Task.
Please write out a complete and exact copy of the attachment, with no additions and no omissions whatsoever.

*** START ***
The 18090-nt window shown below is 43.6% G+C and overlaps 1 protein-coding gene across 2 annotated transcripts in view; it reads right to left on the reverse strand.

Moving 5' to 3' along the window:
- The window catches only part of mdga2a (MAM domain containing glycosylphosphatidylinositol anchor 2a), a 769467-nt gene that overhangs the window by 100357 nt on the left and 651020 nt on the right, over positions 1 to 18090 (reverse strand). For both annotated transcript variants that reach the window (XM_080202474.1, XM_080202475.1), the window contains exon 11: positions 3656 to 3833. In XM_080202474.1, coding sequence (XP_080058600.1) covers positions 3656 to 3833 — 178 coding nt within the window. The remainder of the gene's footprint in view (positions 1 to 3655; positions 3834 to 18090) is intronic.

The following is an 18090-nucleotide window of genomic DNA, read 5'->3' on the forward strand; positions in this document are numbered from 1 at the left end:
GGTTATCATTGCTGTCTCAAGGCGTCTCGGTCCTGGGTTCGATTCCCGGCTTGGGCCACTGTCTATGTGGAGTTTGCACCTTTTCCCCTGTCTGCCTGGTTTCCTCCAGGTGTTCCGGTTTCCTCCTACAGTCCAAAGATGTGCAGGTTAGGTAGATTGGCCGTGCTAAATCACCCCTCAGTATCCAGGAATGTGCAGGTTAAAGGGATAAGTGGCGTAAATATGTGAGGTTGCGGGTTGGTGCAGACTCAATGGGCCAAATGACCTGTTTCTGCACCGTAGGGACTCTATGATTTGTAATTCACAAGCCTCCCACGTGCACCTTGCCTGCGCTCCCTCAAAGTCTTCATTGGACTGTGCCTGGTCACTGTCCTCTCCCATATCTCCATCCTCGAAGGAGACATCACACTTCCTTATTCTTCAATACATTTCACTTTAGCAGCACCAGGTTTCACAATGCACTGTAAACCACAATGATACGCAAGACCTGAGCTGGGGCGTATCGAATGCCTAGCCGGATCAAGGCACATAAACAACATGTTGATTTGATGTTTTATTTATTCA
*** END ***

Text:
The 18090-nt window shown below is 43.6% G+C and overlaps 1 protein-coding gene across 2 annotated transcripts in view; it reads right to left on the reverse strand.

Moving 5' to 3' along the window:
- The window catches only part of mdga2a (MAM domain containing glycosylphosphatidylinositol anchor 2a), a 769467-nt gene that overhangs the window by 100357 nt on the left and 651020 nt on the right, over positions 1 to 18090 (reverse strand). For both annotated transcript variants that reach the window (XM_080202474.1, XM_080202475.1), the window contains exon 11: positions 3656 to 3833. In XM_080202474.1, coding sequence (XP_080058600.1) covers positions 3656 to 3833 — 178 coding nt within the window. The remainder of the gene's footprint in view (positions 1 to 3655; positions 3834 to 18090) is intronic.

The following is an 18090-nucleotide window of genomic DNA, read 5'->3' on the forward strand; positions in this document are numbered from 1 at the left end:
GGTTATCATTGCTGTCTCAAGGCGTCTCGGTCCTGGGTTCGATTCCCGGCTTGGGCCACTGTCTATGTGGAGTTTGCACCTTTTCCCCTGTCTGCCTGGTTTCCTCCAGGTGTTCCGGTTTCCTCCTACAGTCCAAAGATGTGCAGGTTAGGTAGATTGGCCGTGCTAAATCACCCCTCAGTATCCAGGAATGTGCAGGTTAAAGGGATAAGTGGCGTAAATATGTGAGGTTGCGGGTTGGTGCAGACTCAATGGGCCAAATGACCTGTTTCTGCACCGTAGGGACTCTATGATTTGTAATTCACAAGCCTCCCACGTGCACCTTGCCTGCGCTCCCTCAAAGTCTTCATTGGACTGTGCCTGGTCACTGTCCTCTCCCATATCTCCATCCTCGAAGGAGACATCACACTTCCTTATTCTTCAATACATTTCACTTTAGCAGCACCAGGTTTCACAATGCACTGTAAACCACAATGATACGCAAGACCTGAGCTGGGGCGTATCGAATGCCTAGCCGGATCAAGGCACATAAACAACATGTTGATTTGATGTTTTATTTATTCA